Considering beliefs about learning and communication strategies, more than half of the students disagreed with the statement “You shouldn’t say anything in English until you can say it correctly” and agreed that it is OK to guess if they don’t know a word in English. It can be concluded that the students are aware of the importance of guessing and the inevitability of making mistakes in language learning. However, these beliefs are in contrast with their responses to the statement “if beginning students are permitted to make errors in English, it will be difficult for them to speak correctly later on”. Sixty percent of the participants agreed with this statement. It seems that the students held somewhat contradictory beliefs in this category.

            In the category of motivation and expectations, eighty percent of the students believed that learning English could provide them with better job opportunities. However, 75% liked to learn English to know native speakers and their cultures. Also, 65% of the students liked to have English speaking friends. This might imply that instrumental motivation such as wanting to learn English for job opportunities is stronger than integrative types of motivation in high-school students. The majority of the participants (90%) agreed that they want to learn English well. All beliefs in this category suggest that the students were motivated to learn English. It seems that students are well-aware of the importance of English language in their academic enterprises and in their future careers. Chalak & Kassaian (2010) and Vaezi (2008) also found high-school students motivated to learn English.   

            On the whole, the highest means in all belief categories belong to the category of motivation and expectations. This means that the students hold strong motivational beliefs about English language learning. This finding is in agreement with the results of the previous belief studies in Iran (Abedini et al., 2011; Ghabanchi & Meidani, 2010; Zare-ee, 2010).

 

Research Question Two

An examination of the SILL results reveals that high-school students use a variety of language learning strategies. In the category of memory strategies, the fact that the students reported connecting the sound of a new word and an image of it to help them remember the word, might imply that the students were using their photographic and auditory memory to remember the words. Half of the students reported that they used English words in sentences to remember them. This might be an effort made by the students to gain mastery over the meaning as Oxford (1990) maintains that the principle of memory strategies is meaning. Many students reported that they never used flashcards to remember new words. This might be because the students were not acquainted with using flashcards or they might not have been exposed to such a technique for remembering new words.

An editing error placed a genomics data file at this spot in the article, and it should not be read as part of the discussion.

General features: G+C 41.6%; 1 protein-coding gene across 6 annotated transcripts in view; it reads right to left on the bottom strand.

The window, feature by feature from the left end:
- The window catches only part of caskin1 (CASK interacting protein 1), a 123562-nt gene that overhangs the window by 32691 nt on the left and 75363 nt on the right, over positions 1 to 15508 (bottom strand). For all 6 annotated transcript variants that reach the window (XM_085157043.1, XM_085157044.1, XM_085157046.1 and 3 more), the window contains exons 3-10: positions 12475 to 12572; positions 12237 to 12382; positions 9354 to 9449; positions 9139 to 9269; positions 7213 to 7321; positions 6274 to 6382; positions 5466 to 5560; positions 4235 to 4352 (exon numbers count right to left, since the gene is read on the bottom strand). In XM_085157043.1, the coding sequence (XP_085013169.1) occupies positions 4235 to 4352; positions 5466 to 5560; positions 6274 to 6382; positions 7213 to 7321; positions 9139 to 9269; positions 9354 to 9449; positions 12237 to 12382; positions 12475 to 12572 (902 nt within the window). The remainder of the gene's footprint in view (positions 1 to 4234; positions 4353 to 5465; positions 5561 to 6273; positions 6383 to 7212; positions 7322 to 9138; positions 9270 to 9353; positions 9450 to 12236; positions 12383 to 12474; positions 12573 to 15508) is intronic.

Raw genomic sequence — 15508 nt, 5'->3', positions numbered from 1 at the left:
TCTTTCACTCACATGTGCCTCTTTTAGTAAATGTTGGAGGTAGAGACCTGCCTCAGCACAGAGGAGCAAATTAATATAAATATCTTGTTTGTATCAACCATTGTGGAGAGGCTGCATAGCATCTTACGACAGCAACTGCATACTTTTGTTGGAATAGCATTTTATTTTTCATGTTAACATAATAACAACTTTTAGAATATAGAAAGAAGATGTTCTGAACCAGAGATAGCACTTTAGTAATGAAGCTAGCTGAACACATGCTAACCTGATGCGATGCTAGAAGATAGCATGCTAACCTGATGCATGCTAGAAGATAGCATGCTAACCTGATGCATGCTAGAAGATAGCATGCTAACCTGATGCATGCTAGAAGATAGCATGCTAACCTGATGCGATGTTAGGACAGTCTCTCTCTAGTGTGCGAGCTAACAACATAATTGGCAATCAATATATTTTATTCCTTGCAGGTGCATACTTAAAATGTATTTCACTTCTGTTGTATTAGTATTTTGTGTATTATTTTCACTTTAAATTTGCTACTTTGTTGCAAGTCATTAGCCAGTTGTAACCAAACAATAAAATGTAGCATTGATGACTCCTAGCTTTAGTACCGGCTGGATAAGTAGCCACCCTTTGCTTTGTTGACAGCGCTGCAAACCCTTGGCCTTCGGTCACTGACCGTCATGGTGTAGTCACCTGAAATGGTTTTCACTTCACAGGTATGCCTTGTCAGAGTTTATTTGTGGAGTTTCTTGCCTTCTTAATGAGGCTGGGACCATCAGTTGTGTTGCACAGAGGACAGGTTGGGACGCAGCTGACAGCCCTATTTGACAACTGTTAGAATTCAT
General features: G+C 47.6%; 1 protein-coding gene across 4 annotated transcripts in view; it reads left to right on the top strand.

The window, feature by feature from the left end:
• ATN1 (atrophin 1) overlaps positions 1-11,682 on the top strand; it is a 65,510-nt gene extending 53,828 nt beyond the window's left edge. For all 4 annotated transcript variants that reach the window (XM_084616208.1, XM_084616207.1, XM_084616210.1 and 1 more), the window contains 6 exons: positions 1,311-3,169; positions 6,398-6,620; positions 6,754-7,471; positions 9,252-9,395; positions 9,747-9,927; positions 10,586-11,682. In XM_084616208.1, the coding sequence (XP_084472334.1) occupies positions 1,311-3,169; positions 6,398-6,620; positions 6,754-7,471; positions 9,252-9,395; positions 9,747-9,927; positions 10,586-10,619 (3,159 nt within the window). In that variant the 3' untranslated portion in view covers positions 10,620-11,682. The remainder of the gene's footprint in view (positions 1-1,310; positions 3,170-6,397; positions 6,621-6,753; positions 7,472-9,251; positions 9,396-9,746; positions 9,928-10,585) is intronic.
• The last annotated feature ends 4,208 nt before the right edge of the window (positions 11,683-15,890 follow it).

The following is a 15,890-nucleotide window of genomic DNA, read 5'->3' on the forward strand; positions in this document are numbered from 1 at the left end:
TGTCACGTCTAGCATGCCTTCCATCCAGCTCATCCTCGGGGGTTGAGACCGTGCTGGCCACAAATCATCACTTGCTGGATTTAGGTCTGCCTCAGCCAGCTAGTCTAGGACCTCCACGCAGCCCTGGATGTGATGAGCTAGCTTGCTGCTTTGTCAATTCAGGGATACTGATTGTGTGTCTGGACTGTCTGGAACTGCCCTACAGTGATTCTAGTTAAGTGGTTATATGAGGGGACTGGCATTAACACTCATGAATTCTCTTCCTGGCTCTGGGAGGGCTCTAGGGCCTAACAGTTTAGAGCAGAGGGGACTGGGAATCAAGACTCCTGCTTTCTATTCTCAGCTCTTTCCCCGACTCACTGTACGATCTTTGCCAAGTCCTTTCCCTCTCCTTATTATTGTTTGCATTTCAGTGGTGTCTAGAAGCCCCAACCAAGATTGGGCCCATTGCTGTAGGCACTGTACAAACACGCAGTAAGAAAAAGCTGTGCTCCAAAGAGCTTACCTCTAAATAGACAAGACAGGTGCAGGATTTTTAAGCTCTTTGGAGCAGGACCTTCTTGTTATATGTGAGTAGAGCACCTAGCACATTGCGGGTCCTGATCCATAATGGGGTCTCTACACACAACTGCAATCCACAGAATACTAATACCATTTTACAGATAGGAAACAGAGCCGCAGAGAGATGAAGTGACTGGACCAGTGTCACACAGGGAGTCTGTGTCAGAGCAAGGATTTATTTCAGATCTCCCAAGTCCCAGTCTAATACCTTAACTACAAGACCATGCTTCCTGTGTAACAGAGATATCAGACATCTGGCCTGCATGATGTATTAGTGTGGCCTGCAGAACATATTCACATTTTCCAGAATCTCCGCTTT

Regarding cognitive strategies, many students responded that they never used English words they knew in different ways. This may be explained by the fact that naturally Iranian high school students have very few opportunities to use what they learn in their English classes either through speaking or writing. The fact that the students never or almost never wrote messages, letters, reports or notes in English, might be explained by the fact that the writing skill is by no means taught in public schools.

                Considering compensation strategies, one third of the students stated that they always used gestures when they couldn’t think of a word during a conversation. This relatively small number may be explained by the fact that high school students seldom take part in conversations in English. Sixty-eight percent of the students reported that they never made up new words. This might refer to their low level of proficiency and lack of knowledge of word-formation rules. More than half of the students never read English texts without looking up every new word. This may imply that the students are highly dependent on their dictionaries or word lists provided by the teachers, since English teaching in public schools in Iran is still dominated mainly by grammar-translation method (Dolati & Seliman, 2011). Overall, the students’ means in compensation strategies are low. This means that Iranian high school students use relatively few compensation strategies. Oxford (1990) states that compensation strategies are used to help learners use the new language for comprehension and production despite their limited knowledge in the new language. Keeping this in mind, one can infer that the students’ infrequent use of compensation strategies is likely related to the fact that they rarely have to produce or manipulate English in the classroom.

    In the area of metacognitive strategies, many students answered that they always thought about their progress in English. This demonstrates an attempt made by the students to evaluate their learning. As Oxford (1990) put it, metacognitive strategies include the planning, organization, evaluation, and monitoring of one’s own language learning. The students’ means in the category of metacognitive strategies are highest among the six strategy categories. This might mean that the students use metacognitive strategies most, which indicates that they plan, organize, evaluate, and monitor their own language learning.

            Regarding affective strategies, more than half of the students reported that they never felt tense or nervous when studying or using English. This might be because learning English for the majority of high school students does not involve speaking or listening which is the major cause of embarrassment and nervousness in learners (Oxford, 2005). The results also indicated that more than half of the students never talked to someone else about their feelings in learning English, wrote down a language learning diary or gave themselves a reward when they did well. The low means in this category implied that affective strategies were the least used of the six strategy categories by the four groups. One explanation can be the reluctance of Iranians in communicating their feelings and emotions, a trait common in eastern cultures (Gudykunst, Ting-Toomey, & Nishida, 1996).